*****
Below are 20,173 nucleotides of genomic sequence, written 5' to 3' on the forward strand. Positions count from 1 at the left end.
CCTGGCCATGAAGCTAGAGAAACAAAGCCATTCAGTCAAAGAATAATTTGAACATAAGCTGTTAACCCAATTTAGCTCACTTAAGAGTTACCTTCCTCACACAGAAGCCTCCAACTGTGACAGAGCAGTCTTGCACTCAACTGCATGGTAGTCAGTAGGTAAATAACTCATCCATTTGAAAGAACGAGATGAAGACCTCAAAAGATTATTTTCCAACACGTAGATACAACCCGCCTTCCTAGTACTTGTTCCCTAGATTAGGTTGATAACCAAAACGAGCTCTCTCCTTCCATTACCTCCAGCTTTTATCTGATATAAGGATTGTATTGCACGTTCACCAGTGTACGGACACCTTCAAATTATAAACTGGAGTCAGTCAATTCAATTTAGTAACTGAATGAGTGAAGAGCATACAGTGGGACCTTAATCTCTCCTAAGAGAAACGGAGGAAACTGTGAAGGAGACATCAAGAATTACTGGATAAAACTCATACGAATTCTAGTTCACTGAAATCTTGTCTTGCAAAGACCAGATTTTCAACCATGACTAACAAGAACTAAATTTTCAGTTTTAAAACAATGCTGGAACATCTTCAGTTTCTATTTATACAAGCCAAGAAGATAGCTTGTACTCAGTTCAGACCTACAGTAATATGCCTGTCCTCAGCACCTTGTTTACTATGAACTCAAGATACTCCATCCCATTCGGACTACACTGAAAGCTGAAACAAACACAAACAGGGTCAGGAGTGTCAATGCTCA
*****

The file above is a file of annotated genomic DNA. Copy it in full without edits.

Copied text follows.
Below are 20,173 nucleotides of genomic sequence, written 5' to 3' on the forward strand. Positions count from 1 at the left end.
CCTGGCCATGAAGCTAGAGAAACAAAGCCATTCAGTCAAAGAATAATTTGAACATAAGCTGTTAACCCAATTTAGCTCACTTAAGAGTTACCTTCCTCACACAGAAGCCTCCAACTGTGACAGAGCAGTCTTGCACTCAACTGCATGGTAGTCAGTAGGTAAATAACTCATCCATTTGAAAGAACGAGATGAAGACCTCAAAAGATTATTTTCCAACACGTAGATACAACCCGCCTTCCTAGTACTTGTTCCCTAGATTAGGTTGATAACCAAAACGAGCTCTCTCCTTCCATTACCTCCAGCTTTTATCTGATATAAGGATTGTATTGCACGTTCACCAGTGTACGGACACCTTCAAATTATAAACTGGAGTCAGTCAATTCAATTTAGTAACTGAATGAGTGAAGAGCATACAGTGGGACCTTAATCTCTCCTAAGAGAAACGGAGGAAACTGTGAAGGAGACATCAAGAATTACTGGATAAAACTCATACGAATTCTAGTTCACTGAAATCTTGTCTTGCAAAGACCAGATTTTCAACCATGACTAACAAGAACTAAATTTTCAGTTTTAAAACAATGCTGGAACATCTTCAGTTTCTATTTATACAAGCCAAGAAGATAGCTTGTACTCAGTTCAGACCTACAGTAATATGCCTGTCCTCAGCACCTTGTTTACTATGAACTCAAGATACTCCATCCCATTCGGACTACACTGAAAGCTGAAACAAACACAAACAGGGTCAGGAGTGTCAATGCTCA